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    Ruses of War and Official Lies. 199

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    Ruses of War and Official Lies. 201

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    The Destruction of Telegraph Cables

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    The Triple Entente's Vendetta of Li

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    The Triple Entente's Vendetta of Li

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    The Triple Entente's Vendetta of Li

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    The Triple Entente's Vendetta of Li

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    The Triple Entente's Vendetta of Li

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    The Triple Entente's Vendetta of Li

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    The Triple Entente's Vendetta of Li

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    The Triple Entente's Vendetta of Li

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    The Triple Entente's Vendetta of Li

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    The Triple Entente's Vendetta of Li

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    + Add. — Subtract The Triple Ente

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    The Triple Entente's Vendetta of Li

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    CHAPTER XXI. 229 A Few Remarks upon

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    French and Belgian "Atrocity Books.

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    French and Belgian "Atrocity Books.

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    French and Belgian "Atrocity Books.

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    French and Belgian "Atrocity Books.

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    German Refutations and Investigatio

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    German Refutations and Investigatio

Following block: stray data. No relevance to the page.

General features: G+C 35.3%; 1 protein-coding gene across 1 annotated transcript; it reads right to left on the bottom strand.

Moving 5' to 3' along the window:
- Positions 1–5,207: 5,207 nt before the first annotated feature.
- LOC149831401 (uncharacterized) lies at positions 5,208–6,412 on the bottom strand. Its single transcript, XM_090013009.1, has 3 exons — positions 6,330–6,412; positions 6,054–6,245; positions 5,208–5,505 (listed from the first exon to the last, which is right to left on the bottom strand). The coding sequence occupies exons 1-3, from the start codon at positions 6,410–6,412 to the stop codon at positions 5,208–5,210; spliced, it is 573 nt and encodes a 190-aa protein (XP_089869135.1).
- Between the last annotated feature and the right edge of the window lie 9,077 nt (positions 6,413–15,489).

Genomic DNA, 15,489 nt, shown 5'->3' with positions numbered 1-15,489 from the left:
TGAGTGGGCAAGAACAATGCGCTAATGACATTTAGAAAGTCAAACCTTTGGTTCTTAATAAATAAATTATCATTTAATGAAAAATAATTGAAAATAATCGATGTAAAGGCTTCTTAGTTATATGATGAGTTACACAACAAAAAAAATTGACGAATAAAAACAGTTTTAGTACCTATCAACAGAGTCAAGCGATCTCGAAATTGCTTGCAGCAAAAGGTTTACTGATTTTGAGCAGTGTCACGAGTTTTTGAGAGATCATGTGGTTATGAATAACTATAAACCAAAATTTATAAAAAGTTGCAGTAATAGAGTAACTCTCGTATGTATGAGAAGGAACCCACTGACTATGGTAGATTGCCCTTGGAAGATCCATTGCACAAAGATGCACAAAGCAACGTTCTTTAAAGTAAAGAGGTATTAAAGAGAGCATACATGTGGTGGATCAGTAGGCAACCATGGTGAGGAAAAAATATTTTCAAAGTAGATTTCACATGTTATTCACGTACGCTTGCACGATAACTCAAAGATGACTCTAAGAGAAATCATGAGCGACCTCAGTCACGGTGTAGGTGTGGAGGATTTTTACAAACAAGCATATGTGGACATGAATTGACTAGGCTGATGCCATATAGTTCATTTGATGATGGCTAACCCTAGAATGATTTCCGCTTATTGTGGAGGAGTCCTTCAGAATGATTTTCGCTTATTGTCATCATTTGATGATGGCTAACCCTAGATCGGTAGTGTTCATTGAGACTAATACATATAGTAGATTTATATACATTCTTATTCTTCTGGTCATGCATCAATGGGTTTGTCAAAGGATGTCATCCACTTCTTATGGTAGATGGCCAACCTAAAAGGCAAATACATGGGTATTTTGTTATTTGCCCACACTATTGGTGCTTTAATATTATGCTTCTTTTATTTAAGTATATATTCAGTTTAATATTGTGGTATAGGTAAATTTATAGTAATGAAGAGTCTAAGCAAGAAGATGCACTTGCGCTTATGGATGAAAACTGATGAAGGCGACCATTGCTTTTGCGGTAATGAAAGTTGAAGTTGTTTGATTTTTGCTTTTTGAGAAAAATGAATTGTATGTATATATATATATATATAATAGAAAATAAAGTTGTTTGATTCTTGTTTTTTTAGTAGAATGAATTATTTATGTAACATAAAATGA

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    German Refutations and Investigatio

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    German Refutations and Investigatio

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    Art and Warfare. 247 by the French

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    Art and Warfare. 249 On the 28th of

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    Art and Warfare. 251 pressly forbid

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    Bombardments by Aeroplanes. 253 the

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    Bombardments by Aeroplanes. 255 the

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    Bombardments by Aeroplanes. 257 bee

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    English Business Morals. 259 Contin

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    English Business Morals. 261 means

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    English Business Morals. 263 While

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    Economie War in the English Colonie

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    Economie War in the English Colonie

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    Violations of Neutral States. 269 w

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    Violations of Neutral States. 271 A

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    PART TWO. Questions of Legality in

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    England, Naval Laws and Ourselves.

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    England, Naval Laws and Ourselves.

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    England, Naval Laws and Ourselves.

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    Starvation as a Weapon. 281 take pl

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    Breaches of Sea-Law by England. 283

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    Breaches of Sea-Law by England. 285

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    Breaches of Sea-Law by England. 287

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    Breaches of Sea-Law by England. 289

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    Breaches of Sea-Law by England. 291

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    Breaches of Sea-Law by England. 293

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    Breaches of Sea-Law by England. 295

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    The North Sea as a Zone of War. 297

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    The North Sea as a Zone of War. 299

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    American "Neutrality." 301 logical